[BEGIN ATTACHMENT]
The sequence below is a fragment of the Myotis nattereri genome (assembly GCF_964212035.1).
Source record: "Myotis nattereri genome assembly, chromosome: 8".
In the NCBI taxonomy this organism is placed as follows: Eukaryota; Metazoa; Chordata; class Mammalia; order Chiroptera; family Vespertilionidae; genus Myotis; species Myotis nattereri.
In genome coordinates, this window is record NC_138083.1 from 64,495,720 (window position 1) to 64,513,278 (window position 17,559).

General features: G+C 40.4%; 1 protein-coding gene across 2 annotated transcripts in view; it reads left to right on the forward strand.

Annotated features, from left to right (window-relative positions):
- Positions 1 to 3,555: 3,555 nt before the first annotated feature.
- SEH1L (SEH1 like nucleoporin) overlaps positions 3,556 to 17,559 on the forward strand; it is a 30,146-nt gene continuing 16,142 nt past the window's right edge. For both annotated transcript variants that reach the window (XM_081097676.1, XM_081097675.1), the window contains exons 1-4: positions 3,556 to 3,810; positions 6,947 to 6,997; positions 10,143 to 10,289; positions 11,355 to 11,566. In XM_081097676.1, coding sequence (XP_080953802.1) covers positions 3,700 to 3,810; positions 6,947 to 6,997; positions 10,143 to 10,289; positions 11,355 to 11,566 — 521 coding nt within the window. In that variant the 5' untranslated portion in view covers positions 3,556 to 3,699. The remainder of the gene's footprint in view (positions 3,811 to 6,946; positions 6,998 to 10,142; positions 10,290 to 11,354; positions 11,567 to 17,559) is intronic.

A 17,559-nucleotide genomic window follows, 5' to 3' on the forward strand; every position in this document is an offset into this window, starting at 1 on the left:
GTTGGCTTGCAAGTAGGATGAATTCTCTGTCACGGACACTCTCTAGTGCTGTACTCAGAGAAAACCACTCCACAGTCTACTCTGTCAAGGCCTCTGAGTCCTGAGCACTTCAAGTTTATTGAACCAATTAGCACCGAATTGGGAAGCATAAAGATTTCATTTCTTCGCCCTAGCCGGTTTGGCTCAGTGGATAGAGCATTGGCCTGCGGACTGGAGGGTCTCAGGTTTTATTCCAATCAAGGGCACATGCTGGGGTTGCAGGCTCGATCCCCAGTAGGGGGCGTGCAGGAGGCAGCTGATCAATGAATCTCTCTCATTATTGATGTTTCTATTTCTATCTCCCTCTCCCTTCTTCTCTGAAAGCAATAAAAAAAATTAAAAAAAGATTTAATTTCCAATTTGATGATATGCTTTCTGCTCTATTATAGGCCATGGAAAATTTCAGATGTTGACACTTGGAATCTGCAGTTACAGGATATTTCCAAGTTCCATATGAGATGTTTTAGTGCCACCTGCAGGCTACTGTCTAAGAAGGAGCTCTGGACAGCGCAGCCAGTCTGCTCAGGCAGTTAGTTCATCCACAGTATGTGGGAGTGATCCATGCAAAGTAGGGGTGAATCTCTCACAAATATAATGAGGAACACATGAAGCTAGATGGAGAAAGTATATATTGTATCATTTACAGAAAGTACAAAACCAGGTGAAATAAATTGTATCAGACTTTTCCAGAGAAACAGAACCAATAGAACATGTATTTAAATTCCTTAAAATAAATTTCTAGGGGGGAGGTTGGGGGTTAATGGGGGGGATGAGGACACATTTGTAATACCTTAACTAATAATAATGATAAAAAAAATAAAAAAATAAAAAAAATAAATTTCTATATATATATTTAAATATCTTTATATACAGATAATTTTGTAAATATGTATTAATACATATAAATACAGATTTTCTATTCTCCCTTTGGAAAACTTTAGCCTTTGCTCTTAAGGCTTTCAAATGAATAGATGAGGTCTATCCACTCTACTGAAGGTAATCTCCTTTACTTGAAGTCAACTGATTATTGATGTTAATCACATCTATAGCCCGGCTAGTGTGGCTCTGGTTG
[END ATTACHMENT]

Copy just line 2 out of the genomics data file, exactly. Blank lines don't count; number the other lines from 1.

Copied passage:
Source record: "Myotis nattereri genome assembly, chromosome: 8".